It seems that in the wake of the Speaker’s ruling on members’ statements, the restless Conservative backbenches have backed off of their support of the Liberal opposition day motion on making Members’ Statements alphabetical in distribution. The feeling seems to be that the Speaker’s advice that if they want to stand up and be heard, that it was enough for them. Um, okay. We’ll see if that actually happens, especially considering that the delicate balance of party allotments are also in play during both Members’ Statements and Question Period in general, but it seems to me that this becomes a case of everyone being contended with half-measures, rather than any genuine reform. Sure, Warawa might have been surprised to learn that the lists are mere suggestions for the Speaker, but that doesn’t mean that MPs – or Canadians – should be satisfied by this ruling. Rather, it should be the springboard to the restoration of our Parliament to the way it should act – without lists or scripts, where MPs are engaged in the debates, actively participating, capable of delivering actual back-and-forth exchanges with spontaneity and class, rather than the dull recitations into the record that we’re now seeing.
The government has decided that they will rush ahead with new legislation to combat cyberbullying in order to get it passed before the House rises at the end of June. Pardon me for being cynical, but they had a chance to address this when Hedy Fry had a bill on the topic and they defeated it rather than take it seriously and try to amend it to address any flaws. I’m also reminded of the political truism that high profile cases make for bad laws, and I am getting that tingling spidey sense that the government is about to legislate a hammer with the willing participation of the opposition, who are eager to look like they’re doing something to combat this modern-day “scourge” rather than getting police and prosecutors to apply existing laws more effectively.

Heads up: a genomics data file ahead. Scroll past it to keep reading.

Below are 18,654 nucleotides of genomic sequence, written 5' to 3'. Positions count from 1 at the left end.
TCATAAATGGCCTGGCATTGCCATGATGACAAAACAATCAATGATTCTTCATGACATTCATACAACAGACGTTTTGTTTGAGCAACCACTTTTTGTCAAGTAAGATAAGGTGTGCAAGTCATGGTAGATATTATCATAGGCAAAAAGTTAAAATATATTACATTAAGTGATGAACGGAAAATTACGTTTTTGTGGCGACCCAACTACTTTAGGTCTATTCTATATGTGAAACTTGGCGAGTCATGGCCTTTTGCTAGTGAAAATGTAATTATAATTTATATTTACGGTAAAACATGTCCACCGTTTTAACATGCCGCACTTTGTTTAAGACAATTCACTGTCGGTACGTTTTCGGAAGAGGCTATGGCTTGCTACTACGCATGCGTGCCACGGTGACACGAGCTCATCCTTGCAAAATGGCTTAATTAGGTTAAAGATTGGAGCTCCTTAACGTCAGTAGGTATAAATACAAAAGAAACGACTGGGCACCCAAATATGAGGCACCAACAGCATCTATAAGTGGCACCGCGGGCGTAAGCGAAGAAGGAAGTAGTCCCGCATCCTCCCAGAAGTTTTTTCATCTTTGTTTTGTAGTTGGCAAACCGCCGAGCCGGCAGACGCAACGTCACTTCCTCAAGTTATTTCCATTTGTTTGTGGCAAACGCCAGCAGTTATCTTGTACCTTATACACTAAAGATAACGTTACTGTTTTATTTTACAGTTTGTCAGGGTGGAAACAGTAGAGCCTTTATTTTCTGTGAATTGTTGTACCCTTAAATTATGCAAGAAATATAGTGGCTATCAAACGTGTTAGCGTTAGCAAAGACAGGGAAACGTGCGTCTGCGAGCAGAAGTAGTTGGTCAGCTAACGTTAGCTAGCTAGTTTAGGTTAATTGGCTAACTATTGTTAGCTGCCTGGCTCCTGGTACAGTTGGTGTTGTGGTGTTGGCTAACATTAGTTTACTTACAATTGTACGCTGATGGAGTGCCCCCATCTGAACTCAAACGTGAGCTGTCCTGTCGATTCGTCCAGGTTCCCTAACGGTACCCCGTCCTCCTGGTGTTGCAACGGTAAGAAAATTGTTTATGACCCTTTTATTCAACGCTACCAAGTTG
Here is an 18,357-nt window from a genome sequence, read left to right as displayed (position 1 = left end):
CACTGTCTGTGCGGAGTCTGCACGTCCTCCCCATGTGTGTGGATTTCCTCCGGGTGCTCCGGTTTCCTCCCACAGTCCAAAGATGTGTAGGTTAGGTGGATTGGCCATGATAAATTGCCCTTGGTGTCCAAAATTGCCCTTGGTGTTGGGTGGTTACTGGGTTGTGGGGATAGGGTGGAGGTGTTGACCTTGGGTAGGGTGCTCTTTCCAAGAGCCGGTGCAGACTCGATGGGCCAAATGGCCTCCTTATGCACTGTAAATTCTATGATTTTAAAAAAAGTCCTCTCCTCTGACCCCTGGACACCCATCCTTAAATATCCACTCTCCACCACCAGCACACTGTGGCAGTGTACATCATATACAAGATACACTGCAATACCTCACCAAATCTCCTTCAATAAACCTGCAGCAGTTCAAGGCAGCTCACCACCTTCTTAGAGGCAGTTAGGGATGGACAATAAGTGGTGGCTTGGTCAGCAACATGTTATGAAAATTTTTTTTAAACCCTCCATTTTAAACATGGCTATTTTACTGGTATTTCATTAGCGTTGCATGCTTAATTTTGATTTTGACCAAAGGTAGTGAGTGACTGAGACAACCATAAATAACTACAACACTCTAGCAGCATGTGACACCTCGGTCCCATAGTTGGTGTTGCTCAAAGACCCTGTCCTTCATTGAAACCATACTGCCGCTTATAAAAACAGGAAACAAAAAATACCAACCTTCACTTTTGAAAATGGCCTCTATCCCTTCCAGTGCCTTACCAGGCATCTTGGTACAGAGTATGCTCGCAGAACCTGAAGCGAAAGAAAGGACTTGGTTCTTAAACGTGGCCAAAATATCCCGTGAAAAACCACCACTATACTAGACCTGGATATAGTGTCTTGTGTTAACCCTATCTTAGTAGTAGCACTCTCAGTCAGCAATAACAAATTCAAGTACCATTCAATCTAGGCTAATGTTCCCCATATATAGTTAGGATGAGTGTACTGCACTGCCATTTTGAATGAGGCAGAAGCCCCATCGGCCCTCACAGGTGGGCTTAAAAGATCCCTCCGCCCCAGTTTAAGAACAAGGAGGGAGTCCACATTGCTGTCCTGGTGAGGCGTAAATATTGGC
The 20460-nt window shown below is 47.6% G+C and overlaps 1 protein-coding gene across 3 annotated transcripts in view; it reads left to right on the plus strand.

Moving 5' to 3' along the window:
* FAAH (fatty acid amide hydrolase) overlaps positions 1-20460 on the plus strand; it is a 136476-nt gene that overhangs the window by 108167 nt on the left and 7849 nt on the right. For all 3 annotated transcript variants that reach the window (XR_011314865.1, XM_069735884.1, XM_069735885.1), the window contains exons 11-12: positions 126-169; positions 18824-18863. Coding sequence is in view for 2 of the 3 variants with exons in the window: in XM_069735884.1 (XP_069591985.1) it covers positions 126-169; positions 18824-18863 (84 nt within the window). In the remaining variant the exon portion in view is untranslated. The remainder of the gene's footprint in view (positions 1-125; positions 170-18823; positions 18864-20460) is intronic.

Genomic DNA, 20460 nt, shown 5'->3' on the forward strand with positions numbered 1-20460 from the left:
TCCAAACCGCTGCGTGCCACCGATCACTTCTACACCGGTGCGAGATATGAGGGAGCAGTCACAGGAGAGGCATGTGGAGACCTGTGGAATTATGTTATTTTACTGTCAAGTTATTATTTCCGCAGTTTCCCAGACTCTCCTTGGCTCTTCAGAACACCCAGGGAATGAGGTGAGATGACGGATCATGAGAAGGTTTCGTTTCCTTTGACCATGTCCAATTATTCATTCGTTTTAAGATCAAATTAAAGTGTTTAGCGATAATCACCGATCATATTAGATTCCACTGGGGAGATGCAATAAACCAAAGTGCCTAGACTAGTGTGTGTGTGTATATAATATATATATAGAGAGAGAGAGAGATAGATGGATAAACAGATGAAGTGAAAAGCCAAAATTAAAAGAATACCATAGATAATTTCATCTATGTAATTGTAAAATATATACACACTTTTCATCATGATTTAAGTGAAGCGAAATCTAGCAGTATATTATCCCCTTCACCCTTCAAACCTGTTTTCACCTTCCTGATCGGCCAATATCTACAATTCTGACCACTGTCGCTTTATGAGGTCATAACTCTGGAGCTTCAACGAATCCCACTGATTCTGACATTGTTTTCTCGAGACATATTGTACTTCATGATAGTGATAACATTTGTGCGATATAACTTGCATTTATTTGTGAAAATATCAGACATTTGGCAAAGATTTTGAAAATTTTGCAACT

In completely unsurprising news, VIA Rail is reviewing its security after the foiled terror plot on their lines.
The anti-terror bill passed the Commons yesterday with the NDP dissenting. Since it was introduced in the Senate, it’s headed for Royal Assent shortly.
Peter MacKay continues to blame the military itself for the planned reductions in danger pay, while casting himself as the hero who overturned the decision.
It looks like the plans to create a defence headquarters hub at the old Nortel campus are now stalled after costly renovations are adding up and the Canadian Forces continue to reorganise in the new fiscal reality.
The province of Ontario has stepped up to help save the Experimental Lakes Area along with the Freshwater Institute, in order to keep the research facility running.
There have been more than three thousand data and privacy breaches by the government in the past ten years, which should really come as no surprise given the lack of a culture of personal responsibility for this kind of material that exists within the civil service (and I speak from the experience of working in records management at a federal department in my pre-press gallery days).
Over in the Labrador by-election, Peter Penashue tried to deflect from his own ethical record and accused Liberal candidate Yvonne Jones of “double-dipping” and “robbing” the public treasury and having her wages garnished. Jones accused him of lying, and while there was an incident a number of years ago involving a number of provincial MHAs, Jones says nothing untoward occurred and the money was paid back.
John Geddes looks at the new Trudeau ads and notes that they have forgone the Narnia option (like Ignatieff tried) and are more disarming than counter-punching. Jonathan Kay praises the tone of the ad, but takes issue with the algebra on the chalkboard in the background. Meanwhile, the Conservatives are rolling out a bunch of new ten-percenters built around their Trudeau attack ads – because it totally looks like they’re not feeling threatened by him. Also, what’s up with trying to make him look effeminate and/or gay? How does that help you win the coveted suburban female demographic?
Economist Stephen Gordon looks at how popular tax hikes – as in those on everyone else, like rich people and corporations – don’t actually translate into new revenues.
And here are the three things you need to see from last night’s political shows, including Joe Oliver defending his comments criticising the former NASA climate scientist.